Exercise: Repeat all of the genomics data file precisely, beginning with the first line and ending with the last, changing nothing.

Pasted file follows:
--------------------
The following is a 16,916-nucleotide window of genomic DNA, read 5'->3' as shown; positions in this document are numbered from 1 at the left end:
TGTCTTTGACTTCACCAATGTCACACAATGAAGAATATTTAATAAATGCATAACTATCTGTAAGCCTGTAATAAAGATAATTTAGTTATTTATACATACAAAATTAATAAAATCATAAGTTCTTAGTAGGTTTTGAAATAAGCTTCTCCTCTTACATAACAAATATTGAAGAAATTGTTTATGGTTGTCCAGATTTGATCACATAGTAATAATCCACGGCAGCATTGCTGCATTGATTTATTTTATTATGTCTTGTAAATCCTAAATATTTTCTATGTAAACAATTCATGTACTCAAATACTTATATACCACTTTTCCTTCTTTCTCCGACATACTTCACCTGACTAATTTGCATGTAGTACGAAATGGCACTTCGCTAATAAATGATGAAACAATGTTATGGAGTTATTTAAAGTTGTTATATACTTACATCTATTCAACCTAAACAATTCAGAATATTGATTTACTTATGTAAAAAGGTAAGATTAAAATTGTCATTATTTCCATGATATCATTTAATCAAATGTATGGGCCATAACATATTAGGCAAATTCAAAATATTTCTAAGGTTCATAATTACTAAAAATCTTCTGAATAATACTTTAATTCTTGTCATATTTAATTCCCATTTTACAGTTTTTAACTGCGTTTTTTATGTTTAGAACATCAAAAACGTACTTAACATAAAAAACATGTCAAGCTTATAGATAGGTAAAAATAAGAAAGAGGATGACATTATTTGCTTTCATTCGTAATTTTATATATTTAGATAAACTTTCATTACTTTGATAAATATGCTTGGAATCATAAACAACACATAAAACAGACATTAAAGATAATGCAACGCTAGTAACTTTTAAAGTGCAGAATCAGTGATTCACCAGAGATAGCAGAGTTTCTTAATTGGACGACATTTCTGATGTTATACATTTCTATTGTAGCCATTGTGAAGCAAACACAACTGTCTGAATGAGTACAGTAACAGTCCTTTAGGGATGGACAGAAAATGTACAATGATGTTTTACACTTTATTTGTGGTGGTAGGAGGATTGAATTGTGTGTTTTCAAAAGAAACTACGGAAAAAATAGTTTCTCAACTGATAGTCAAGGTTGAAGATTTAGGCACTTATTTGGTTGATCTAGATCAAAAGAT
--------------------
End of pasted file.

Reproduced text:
The following is a 16,916-nucleotide window of genomic DNA, read 5'->3' as shown; positions in this document are numbered from 1 at the left end:
TGTCTTTGACTTCACCAATGTCACACAATGAAGAATATTTAATAAATGCATAACTATCTGTAAGCCTGTAATAAAGATAATTTAGTTATTTATACATACAAAATTAATAAAATCATAAGTTCTTAGTAGGTTTTGAAATAAGCTTCTCCTCTTACATAACAAATATTGAAGAAATTGTTTATGGTTGTCCAGATTTGATCACATAGTAATAATCCACGGCAGCATTGCTGCATTGATTTATTTTATTATGTCTTGTAAATCCTAAATATTTTCTATGTAAACAATTCATGTACTCAAATACTTATATACCACTTTTCCTTCTTTCTCCGACATACTTCACCTGACTAATTTGCATGTAGTACGAAATGGCACTTCGCTAATAAATGATGAAACAATGTTATGGAGTTATTTAAAGTTGTTATATACTTACATCTATTCAACCTAAACAATTCAGAATATTGATTTACTTATGTAAAAAGGTAAGATTAAAATTGTCATTATTTCCATGATATCATTTAATCAAATGTATGGGCCATAACATATTAGGCAAATTCAAAATATTTCTAAGGTTCATAATTACTAAAAATCTTCTGAATAATACTTTAATTCTTGTCATATTTAATTCCCATTTTACAGTTTTTAACTGCGTTTTTTATGTTTAGAACATCAAAAACGTACTTAACATAAAAAACATGTCAAGCTTATAGATAGGTAAAAATAAGAAAGAGGATGACATTATTTGCTTTCATTCGTAATTTTATATATTTAGATAAACTTTCATTACTTTGATAAATATGCTTGGAATCATAAACAACACATAAAACAGACATTAAAGATAATGCAACGCTAGTAACTTTTAAAGTGCAGAATCAGTGATTCACCAGAGATAGCAGAGTTTCTTAATTGGACGACATTTCTGATGTTATACATTTCTATTGTAGCCATTGTGAAGCAAACACAACTGTCTGAATGAGTACAGTAACAGTCCTTTAGGGATGGACAGAAAATGTACAATGATGTTTTACACTTTATTTGTGGTGGTAGGAGGATTGAATTGTGTGTTTTCAAAAGAAACTACGGAAAAAATAGTTTCTCAACTGATAGTCAAGGTTGAAGATTTAGGCACTTATTTGGTTGATCTAGATCAAAAGAT